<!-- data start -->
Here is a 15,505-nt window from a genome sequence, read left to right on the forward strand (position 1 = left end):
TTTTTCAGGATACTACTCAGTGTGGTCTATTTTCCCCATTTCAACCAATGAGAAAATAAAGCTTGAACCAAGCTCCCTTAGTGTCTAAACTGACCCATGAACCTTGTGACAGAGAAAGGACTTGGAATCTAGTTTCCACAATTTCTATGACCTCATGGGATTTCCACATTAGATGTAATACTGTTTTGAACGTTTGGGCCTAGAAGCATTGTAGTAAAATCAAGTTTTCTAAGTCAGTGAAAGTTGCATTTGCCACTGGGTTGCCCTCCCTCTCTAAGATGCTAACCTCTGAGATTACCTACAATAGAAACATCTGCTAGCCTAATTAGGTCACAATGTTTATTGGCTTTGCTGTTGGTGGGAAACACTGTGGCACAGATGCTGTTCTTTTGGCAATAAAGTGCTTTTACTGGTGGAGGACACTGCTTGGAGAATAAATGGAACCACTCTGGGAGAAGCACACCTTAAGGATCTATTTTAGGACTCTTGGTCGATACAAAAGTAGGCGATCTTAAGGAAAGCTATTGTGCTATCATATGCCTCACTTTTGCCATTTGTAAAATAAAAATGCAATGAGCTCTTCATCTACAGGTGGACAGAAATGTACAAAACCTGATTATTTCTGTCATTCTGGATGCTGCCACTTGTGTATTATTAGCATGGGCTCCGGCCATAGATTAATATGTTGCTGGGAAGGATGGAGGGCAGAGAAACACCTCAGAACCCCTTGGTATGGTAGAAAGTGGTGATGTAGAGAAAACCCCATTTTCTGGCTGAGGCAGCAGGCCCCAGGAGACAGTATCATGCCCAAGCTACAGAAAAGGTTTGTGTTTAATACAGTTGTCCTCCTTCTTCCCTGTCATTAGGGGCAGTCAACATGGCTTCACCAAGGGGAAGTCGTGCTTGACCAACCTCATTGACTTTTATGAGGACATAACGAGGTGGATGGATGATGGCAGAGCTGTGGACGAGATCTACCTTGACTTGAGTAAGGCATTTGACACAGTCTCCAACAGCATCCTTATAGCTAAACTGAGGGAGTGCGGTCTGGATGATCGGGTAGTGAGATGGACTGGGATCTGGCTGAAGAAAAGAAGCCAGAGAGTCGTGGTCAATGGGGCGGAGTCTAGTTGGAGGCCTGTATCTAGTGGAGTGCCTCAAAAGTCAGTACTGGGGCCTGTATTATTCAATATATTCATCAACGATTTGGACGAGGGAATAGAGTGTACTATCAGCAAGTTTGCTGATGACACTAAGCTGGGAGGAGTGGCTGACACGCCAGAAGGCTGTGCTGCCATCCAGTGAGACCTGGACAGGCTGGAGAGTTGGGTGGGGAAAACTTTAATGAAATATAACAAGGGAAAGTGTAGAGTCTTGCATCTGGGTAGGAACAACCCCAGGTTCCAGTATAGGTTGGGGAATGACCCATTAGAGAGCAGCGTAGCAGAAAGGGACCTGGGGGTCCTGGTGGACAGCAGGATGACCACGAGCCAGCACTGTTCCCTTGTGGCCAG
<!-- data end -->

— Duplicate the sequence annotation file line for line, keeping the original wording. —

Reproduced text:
Here is a 15,505-nt window from a genome sequence, read left to right on the forward strand (position 1 = left end):
TTTTTCAGGATACTACTCAGTGTGGTCTATTTTCCCCATTTCAACCAATGAGAAAATAAAGCTTGAACCAAGCTCCCTTAGTGTCTAAACTGACCCATGAACCTTGTGACAGAGAAAGGACTTGGAATCTAGTTTCCACAATTTCTATGACCTCATGGGATTTCCACATTAGATGTAATACTGTTTTGAACGTTTGGGCCTAGAAGCATTGTAGTAAAATCAAGTTTTCTAAGTCAGTGAAAGTTGCATTTGCCACTGGGTTGCCCTCCCTCTCTAAGATGCTAACCTCTGAGATTACCTACAATAGAAACATCTGCTAGCCTAATTAGGTCACAATGTTTATTGGCTTTGCTGTTGGTGGGAAACACTGTGGCACAGATGCTGTTCTTTTGGCAATAAAGTGCTTTTACTGGTGGAGGACACTGCTTGGAGAATAAATGGAACCACTCTGGGAGAAGCACACCTTAAGGATCTATTTTAGGACTCTTGGTCGATACAAAAGTAGGCGATCTTAAGGAAAGCTATTGTGCTATCATATGCCTCACTTTTGCCATTTGTAAAATAAAAATGCAATGAGCTCTTCATCTACAGGTGGACAGAAATGTACAAAACCTGATTATTTCTGTCATTCTGGATGCTGCCACTTGTGTATTATTAGCATGGGCTCCGGCCATAGATTAATATGTTGCTGGGAAGGATGGAGGGCAGAGAAACACCTCAGAACCCCTTGGTATGGTAGAAAGTGGTGATGTAGAGAAAACCCCATTTTCTGGCTGAGGCAGCAGGCCCCAGGAGACAGTATCATGCCCAAGCTACAGAAAAGGTTTGTGTTTAATACAGTTGTCCTCCTTCTTCCCTGTCATTAGGGGCAGTCAACATGGCTTCACCAAGGGGAAGTCGTGCTTGACCAACCTCATTGACTTTTATGAGGACATAACGAGGTGGATGGATGATGGCAGAGCTGTGGACGAGATCTACCTTGACTTGAGTAAGGCATTTGACACAGTCTCCAACAGCATCCTTATAGCTAAACTGAGGGAGTGCGGTCTGGATGATCGGGTAGTGAGATGGACTGGGATCTGGCTGAAGAAAAGAAGCCAGAGAGTCGTGGTCAATGGGGCGGAGTCTAGTTGGAGGCCTGTATCTAGTGGAGTGCCTCAAAAGTCAGTACTGGGGCCTGTATTATTCAATATATTCATCAACGATTTGGACGAGGGAATAGAGTGTACTATCAGCAAGTTTGCTGATGACACTAAGCTGGGAGGAGTGGCTGACACGCCAGAAGGCTGTGCTGCCATCCAGTGAGACCTGGACAGGCTGGAGAGTTGGGTGGGGAAAACTTTAATGAAATATAACAAGGGAAAGTGTAGAGTCTTGCATCTGGGTAGGAACAACCCCAGGTTCCAGTATAGGTTGGGGAATGACCCATTAGAGAGCAGCGTAGCAGAAAGGGACCTGGGGGTCCTGGTGGACAGCAGGATGACCACGAGCCAGCACTGTTCCCTTGTGGCCAG